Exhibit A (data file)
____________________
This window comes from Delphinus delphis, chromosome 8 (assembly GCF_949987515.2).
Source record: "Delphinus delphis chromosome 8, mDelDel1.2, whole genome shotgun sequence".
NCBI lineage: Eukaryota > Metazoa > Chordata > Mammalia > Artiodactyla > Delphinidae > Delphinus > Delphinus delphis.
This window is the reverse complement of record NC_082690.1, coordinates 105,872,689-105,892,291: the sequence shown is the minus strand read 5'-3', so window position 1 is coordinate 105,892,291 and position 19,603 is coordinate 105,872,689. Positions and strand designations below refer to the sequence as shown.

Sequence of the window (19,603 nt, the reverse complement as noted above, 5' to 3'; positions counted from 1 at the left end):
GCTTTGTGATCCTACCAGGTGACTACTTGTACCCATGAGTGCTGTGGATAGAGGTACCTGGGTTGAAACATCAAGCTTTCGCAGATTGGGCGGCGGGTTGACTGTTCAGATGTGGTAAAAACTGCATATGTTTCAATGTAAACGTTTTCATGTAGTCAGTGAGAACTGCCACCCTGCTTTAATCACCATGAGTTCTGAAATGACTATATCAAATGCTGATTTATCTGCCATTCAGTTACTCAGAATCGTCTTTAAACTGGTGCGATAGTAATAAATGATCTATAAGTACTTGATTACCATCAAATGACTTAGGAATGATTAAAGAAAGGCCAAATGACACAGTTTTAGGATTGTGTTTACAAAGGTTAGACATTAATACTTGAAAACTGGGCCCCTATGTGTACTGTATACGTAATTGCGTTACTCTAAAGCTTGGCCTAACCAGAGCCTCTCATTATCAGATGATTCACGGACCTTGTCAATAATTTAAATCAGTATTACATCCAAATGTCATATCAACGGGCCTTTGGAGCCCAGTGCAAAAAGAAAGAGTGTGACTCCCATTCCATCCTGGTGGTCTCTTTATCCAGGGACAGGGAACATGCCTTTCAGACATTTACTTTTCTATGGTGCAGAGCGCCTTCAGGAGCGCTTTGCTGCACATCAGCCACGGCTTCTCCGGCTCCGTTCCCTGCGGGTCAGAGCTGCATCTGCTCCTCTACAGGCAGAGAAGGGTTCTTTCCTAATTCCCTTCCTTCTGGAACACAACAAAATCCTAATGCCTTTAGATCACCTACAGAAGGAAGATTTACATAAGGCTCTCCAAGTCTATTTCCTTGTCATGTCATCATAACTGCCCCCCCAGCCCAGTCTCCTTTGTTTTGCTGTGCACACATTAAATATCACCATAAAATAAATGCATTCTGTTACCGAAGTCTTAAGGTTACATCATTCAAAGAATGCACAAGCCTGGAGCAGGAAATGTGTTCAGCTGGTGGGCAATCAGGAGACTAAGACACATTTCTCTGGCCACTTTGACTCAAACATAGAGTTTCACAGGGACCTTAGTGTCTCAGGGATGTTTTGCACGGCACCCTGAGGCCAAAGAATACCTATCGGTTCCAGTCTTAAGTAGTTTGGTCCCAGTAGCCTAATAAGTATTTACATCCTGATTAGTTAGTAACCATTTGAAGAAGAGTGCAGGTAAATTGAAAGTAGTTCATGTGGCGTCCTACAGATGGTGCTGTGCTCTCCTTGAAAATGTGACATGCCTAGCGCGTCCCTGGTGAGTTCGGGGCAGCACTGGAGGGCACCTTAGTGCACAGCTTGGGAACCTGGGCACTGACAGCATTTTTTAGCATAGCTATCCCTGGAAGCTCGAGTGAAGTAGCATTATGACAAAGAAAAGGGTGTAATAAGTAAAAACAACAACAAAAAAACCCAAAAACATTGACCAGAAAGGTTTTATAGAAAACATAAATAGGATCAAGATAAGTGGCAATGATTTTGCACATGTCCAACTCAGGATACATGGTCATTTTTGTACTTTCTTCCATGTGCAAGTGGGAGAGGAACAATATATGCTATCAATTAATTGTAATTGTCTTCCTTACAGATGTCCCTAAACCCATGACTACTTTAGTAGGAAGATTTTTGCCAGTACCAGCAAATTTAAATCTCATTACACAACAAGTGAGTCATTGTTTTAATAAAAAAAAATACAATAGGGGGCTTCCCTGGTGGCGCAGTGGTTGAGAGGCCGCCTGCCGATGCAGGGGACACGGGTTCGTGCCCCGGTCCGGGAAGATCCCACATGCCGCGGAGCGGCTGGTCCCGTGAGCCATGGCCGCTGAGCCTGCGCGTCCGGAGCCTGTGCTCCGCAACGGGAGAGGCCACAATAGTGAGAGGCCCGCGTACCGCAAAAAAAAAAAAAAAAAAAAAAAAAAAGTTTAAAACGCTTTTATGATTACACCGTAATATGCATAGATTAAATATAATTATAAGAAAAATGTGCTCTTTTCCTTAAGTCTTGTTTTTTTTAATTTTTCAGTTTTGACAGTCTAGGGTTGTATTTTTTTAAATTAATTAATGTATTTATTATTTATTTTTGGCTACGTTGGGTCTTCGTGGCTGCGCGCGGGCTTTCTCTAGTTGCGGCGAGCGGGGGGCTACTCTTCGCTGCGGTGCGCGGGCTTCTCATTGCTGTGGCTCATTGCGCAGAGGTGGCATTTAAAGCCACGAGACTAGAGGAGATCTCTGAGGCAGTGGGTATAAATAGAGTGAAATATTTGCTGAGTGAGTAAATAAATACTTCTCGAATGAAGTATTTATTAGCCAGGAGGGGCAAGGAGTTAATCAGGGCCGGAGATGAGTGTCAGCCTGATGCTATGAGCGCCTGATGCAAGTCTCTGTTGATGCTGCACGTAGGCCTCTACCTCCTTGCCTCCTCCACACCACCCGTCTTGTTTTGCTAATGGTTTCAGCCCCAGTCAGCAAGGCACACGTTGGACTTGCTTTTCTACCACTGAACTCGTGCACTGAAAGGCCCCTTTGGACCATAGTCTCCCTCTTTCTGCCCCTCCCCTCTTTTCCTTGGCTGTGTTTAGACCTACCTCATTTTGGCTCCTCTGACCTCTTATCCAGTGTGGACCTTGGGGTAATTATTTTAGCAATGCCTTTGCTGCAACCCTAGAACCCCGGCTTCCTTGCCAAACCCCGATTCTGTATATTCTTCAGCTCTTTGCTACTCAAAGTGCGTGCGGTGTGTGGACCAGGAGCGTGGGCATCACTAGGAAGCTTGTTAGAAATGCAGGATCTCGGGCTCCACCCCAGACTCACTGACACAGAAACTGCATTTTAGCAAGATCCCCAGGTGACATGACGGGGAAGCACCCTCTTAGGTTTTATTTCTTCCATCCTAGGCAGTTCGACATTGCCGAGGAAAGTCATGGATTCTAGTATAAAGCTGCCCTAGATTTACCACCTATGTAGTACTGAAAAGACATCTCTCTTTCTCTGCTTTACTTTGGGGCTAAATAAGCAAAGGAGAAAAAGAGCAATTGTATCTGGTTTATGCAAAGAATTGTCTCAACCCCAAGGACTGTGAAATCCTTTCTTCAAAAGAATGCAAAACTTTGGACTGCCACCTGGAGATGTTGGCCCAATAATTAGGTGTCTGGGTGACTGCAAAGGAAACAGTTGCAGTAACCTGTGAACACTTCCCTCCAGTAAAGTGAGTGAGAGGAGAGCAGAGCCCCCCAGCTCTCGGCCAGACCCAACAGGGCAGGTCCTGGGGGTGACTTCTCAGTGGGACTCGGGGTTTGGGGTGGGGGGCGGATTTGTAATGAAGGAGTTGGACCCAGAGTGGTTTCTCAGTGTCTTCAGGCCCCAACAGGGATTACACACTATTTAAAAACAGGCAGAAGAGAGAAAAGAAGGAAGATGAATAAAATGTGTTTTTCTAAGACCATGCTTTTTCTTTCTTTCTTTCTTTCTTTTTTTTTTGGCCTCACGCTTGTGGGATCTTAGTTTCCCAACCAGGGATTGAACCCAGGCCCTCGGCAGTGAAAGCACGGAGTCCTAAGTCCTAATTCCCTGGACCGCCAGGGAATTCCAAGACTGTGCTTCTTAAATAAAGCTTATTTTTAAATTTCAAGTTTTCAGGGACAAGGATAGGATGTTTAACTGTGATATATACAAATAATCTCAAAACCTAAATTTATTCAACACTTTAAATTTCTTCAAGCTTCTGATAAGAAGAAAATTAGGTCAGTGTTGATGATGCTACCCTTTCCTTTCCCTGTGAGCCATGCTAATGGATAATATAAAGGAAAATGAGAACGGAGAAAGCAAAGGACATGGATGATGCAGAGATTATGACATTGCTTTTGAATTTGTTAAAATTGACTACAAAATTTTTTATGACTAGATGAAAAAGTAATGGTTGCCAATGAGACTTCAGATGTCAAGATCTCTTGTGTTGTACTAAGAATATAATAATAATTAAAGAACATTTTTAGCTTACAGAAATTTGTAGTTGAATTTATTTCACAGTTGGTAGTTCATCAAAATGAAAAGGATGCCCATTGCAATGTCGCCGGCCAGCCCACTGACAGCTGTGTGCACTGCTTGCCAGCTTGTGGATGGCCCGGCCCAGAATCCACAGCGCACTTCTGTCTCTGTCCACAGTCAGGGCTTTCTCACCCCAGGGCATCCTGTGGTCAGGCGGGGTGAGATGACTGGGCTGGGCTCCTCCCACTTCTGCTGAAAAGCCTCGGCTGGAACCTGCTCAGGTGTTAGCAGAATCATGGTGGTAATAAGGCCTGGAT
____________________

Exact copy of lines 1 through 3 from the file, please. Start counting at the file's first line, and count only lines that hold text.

This window comes from Delphinus delphis, chromosome 8 (assembly GCF_949987515.2).
Source record: "Delphinus delphis chromosome 8, mDelDel1.2, whole genome shotgun sequence".
NCBI lineage: Eukaryota > Metazoa > Chordata > Mammalia > Artiodactyla > Delphinidae > Delphinus > Delphinus delphis.